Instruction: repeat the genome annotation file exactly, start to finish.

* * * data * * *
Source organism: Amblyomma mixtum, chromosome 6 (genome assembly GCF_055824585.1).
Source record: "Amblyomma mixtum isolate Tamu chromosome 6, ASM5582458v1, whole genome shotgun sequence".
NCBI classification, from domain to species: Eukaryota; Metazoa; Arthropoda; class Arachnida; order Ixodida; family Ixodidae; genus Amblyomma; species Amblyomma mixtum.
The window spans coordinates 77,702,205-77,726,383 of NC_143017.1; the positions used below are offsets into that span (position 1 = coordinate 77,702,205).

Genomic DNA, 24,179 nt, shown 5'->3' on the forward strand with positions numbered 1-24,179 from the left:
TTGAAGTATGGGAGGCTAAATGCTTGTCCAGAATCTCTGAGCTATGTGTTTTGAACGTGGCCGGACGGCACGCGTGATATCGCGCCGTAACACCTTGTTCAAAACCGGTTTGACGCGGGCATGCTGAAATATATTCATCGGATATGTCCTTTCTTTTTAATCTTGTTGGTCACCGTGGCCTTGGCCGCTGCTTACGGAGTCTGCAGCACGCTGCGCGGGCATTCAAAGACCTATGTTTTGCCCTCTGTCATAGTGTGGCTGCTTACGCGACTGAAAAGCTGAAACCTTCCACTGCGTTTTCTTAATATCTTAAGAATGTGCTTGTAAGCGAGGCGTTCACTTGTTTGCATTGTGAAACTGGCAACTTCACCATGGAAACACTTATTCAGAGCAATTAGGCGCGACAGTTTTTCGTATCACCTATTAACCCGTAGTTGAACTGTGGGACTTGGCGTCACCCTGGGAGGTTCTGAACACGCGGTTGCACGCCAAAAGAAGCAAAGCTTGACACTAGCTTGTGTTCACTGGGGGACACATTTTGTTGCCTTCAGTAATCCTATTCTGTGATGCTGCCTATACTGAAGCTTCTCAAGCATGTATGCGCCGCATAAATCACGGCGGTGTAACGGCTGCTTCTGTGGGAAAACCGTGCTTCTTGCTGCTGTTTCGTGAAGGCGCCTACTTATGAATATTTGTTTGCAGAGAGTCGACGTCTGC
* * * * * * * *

Source organism: Amblyomma mixtum, chromosome 6 (genome assembly GCF_055824585.1).
Source record: "Amblyomma mixtum isolate Tamu chromosome 6, ASM5582458v1, whole genome shotgun sequence".
NCBI classification, from domain to species: Eukaryota; Metazoa; Arthropoda; class Arachnida; order Ixodida; family Ixodidae; genus Amblyomma; species Amblyomma mixtum.
The window spans coordinates 77,702,205-77,726,383 of NC_143017.1; the positions used below are offsets into that span (position 1 = coordinate 77,702,205).

Genomic DNA, 24,179 nt, shown 5'->3' on the forward strand with positions numbered 1-24,179 from the left:
TTGAAGTATGGGAGGCTAAATGCTTGTCCAGAATCTCTGAGCTATGTGTTTTGAACGTGGCCGGACGGCACGCGTGATATCGCGCCGTAACACCTTGTTCAAAACCGGTTTGACGCGGGCATGCTGAAATATATTCATCGGATATGTCCTTTCTTTTTAATCTTGTTGGTCACCGTGGCCTTGGCCGCTGCTTACGGAGTCTGCAGCACGCTGCGCGGGCATTCAAAGACCTATGTTTTGCCCTCTGTCATAGTGTGGCTGCTTACGCGACTGAAAAGCTGAAACCTTCCACTGCGTTTTCTTAATATCTTAAGAATGTGCTTGTAAGCGAGGCGTTCACTTGTTTGCATTGTGAAACTGGCAACTTCACCATGGAAACACTTATTCAGAGCAATTAGGCGCGACAGTTTTTCGTATCACCTATTAACCCGTAGTTGAACTGTGGGACTTGGCGTCACCCTGGGAGGTTCTGAACACGCGGTTGCACGCCAAAAGAAGCAAAGCTTGACACTAGCTTGTGTTCACTGGGGGACACATTTTGTTGCCTTCAGTAATCCTATTCTGTGATGCTGCCTATACTGAAGCTTCTCAAGCATGTATGCGCCGCATAAATCACGGCGGTGTAACGGCTGCTTCTGTGGGAAAACCGTGCTTCTTGCTGCTGTTTCGTGAAGGCGCCTACTTATGAATATTTGTTTGCAGAGAGTCGACGTCTGC